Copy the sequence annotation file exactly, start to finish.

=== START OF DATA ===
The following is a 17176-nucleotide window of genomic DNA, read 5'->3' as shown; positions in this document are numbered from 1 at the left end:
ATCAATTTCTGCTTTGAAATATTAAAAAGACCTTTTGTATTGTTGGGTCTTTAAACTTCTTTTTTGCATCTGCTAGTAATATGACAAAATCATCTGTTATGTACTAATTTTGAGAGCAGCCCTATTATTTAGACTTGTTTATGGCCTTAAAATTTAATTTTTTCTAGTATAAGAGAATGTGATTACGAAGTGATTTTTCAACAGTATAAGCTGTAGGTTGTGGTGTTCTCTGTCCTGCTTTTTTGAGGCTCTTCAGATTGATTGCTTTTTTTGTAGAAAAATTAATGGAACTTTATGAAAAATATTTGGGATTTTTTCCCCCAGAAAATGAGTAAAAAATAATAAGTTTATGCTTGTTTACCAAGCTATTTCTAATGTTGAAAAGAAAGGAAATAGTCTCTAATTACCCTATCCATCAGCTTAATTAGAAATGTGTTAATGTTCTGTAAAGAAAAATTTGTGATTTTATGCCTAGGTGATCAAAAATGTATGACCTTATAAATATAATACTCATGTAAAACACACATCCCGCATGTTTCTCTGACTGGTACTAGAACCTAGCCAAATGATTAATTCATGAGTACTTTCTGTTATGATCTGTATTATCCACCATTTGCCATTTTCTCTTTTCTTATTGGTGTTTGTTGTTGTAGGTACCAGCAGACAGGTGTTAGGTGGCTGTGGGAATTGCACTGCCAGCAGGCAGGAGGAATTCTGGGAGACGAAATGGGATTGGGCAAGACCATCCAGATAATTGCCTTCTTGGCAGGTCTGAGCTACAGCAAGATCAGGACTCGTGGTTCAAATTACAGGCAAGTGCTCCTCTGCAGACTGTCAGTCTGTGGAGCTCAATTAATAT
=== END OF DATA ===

The following is a 17176-nucleotide window of genomic DNA, read 5'->3' as shown; positions in this document are numbered from 1 at the left end:
ATCAATTTCTGCTTTGAAATATTAAAAAGACCTTTTGTATTGTTGGGTCTTTAAACTTCTTTTTTGCATCTGCTAGTAATATGACAAAATCATCTGTTATGTACTAATTTTGAGAGCAGCCCTATTATTTAGACTTGTTTATGGCCTTAAAATTTAATTTTTTCTAGTATAAGAGAATGTGATTACGAAGTGATTTTTCAACAGTATAAGCTGTAGGTTGTGGTGTTCTCTGTCCTGCTTTTTTGAGGCTCTTCAGATTGATTGCTTTTTTTGTAGAAAAATTAATGGAACTTTATGAAAAATATTTGGGATTTTTTCCCCCAGAAAATGAGTAAAAAATAATAAGTTTATGCTTGTTTACCAAGCTATTTCTAATGTTGAAAAGAAAGGAAATAGTCTCTAATTACCCTATCCATCAGCTTAATTAGAAATGTGTTAATGTTCTGTAAAGAAAAATTTGTGATTTTATGCCTAGGTGATCAAAAATGTATGACCTTATAAATATAATACTCATGTAAAACACACATCCCGCATGTTTCTCTGACTGGTACTAGAACCTAGCCAAATGATTAATTCATGAGTACTTTCTGTTATGATCTGTATTATCCACCATTTGCCATTTTCTCTTTTCTTATTGGTGTTTGTTGTTGTAGGTACCAGCAGACAGGTGTTAGGTGGCTGTGGGAATTGCACTGCCAGCAGGCAGGAGGAATTCTGGGAGACGAAATGGGATTGGGCAAGACCATCCAGATAATTGCCTTCTTGGCAGGTCTGAGCTACAGCAAGATCAGGACTCGTGGTTCAAATTACAGGCAAGTGCTCCTCTGCAGACTGTCAGTCTGTGGAGCTCAATTAATAT